In its broadest sense, the "economic loss rule" prohibits recovery in tort for purely economic loss incurred under contract law.
The Merriam-Webster Dictionary online defines tort as "a wrongful act other than breach of contract for which relief may be obtained in the form of damages or an injunction." Negligence, the most common tort claim, is the failure to exercise the care that a reasonably prudent person would exercise in similar circumstances. Thus, where a contract exists governing the subject matter of the dispute, claims between the parties must be based on the contract terms, and a tort-based claim between the parties will typically be barred.
The rationale for the economic loss rule is that where a contract exists, the parties have freely negotiated to include or exclude terms governing the parties' respective rights, obligations, and remedies. If a party to that contract could extend its remedies beyond those set forth in the contract, this would effectively allow the party to obtain something more than (or inconsistent with) what they bargained for in the contract. This is especially true in the products liability context, where the economic loss rule first arose.
In 1978, some twelve years prior to the express adoption of the economic loss rule, the North Carolina Supreme Court addressed the essential elements of the rule (without referring to it by name in the decision) in a dispute between an owner and general contractor. The case, North Carolina State Ports Authority v. Lloyd A. Fry Roofing Co., et al., 294 N.C. 73, 240 S.E.2d 345 (1978), involved a claim for damages arising from leaking roofs. The owner, the North Carolina State Ports Authority, asserted two claims against the general contractor, as well as other project participants. One claim was for breach of the construction contract, the other for negligence in constructing and installing the roofs. The Court found that a tort claim is unavailable "against a promisor for his simple failure to perform his contract, even though such failure was due to negligence or skill."
The North Carolina Court of Appeals expressly adopted the economic loss rule in a 1990 products liability case, Chicopee v. Sims Metal Works, 98 N.C. App. 423, 391 S.E.2d 211 (1990). Since Chicopee, case law has intertwined the concepts set forth in Ports Authority and Chicopee and extended the economic loss rule to a number of other substantive areas.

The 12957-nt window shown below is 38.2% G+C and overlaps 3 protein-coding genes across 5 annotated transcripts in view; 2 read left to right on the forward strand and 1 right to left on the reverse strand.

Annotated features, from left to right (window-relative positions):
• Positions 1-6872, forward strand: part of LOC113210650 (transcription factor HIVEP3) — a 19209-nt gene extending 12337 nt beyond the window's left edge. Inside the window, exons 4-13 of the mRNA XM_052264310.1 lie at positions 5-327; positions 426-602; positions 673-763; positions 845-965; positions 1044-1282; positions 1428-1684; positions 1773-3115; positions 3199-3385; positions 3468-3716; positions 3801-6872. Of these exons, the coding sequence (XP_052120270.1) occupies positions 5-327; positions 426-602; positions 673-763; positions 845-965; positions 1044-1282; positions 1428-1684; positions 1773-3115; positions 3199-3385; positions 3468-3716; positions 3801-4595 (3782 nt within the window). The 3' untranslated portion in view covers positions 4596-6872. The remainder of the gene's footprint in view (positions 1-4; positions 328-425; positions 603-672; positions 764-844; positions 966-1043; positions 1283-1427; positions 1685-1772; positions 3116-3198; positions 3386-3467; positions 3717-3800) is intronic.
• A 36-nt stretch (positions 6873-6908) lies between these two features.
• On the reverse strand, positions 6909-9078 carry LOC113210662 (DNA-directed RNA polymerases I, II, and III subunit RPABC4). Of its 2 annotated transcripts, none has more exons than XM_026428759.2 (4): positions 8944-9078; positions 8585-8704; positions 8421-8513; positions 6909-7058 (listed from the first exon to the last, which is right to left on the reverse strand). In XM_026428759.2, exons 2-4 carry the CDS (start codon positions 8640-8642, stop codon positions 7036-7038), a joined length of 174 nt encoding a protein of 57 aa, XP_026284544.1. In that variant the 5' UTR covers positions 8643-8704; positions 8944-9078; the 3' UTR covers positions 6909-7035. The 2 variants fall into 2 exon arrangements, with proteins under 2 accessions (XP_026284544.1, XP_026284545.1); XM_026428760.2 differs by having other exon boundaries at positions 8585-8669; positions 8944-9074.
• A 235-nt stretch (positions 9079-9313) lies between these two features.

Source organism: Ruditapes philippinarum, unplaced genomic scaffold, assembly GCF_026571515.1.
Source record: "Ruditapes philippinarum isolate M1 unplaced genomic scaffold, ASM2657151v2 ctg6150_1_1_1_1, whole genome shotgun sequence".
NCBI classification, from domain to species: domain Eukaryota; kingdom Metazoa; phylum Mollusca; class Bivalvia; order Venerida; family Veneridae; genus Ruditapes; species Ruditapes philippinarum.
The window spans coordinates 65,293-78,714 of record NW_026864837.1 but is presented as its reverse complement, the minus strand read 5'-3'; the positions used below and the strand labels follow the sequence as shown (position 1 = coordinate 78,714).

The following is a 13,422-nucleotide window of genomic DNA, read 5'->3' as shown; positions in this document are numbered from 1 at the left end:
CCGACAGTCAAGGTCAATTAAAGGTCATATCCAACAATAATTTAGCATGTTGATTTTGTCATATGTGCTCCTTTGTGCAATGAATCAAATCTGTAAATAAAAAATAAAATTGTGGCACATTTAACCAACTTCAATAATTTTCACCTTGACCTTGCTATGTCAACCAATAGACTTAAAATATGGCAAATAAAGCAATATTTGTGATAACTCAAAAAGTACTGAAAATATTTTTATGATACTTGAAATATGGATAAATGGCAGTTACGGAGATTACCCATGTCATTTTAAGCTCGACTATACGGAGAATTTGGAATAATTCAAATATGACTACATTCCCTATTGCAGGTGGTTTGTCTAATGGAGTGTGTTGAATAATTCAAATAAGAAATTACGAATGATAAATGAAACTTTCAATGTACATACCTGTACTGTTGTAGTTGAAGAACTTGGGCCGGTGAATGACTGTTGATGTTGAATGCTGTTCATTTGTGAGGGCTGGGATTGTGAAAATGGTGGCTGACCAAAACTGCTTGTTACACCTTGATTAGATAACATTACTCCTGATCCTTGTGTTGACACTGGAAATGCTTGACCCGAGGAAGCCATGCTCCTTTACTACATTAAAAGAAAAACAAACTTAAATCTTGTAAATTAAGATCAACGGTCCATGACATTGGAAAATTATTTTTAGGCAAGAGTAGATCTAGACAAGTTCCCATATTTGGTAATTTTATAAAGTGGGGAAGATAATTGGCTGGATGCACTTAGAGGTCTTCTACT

There are exceptions to the economic loss rule. Ports Authority identifies the following exceptions:
- The promisor's negligent act or omission in the performance of the contract caused injury to the person or property of someone other than the promisee. By way of example, if a crane falls over and injures a third party who had no connection to the promisee, a claim for negligence brought by the third party against the crane supplier would not be barred by the economic loss rule, as there was not a contract between the crane supplier and the third party.
- The promisor's negligent, or willful, act or omission in the performance of his contract, caused injury to property of the promisee other than the property which was the subject of the contract, or personal injury to the promisee. Thus, if a crane fell over and damaged the utility lines of the building and the contract with the crane supplier did not involve work on the utility lines, a claim for negligence against the crane supplier for damage to the utility lines would not be barred by the economic loss rule. This makes sense as the contract with the crane supplier did not include or govern the utility lines and, therefore, there was not a contract that applied to the specific subject matter of the dispute (the utility lines that were damaged).
- The promisor's negligent, or willful, act or omission in the performance of his contract, caused loss of or damage to the promisee's property, which was the subject of the contract, and the promisor had a legal duty, as a matter of public policy, to use care in the safeguarding of the property from harm, as in the case of a common carrier, an innkeeper or other bailee.
- The injury caused by the promisor to the promisee was a willful act.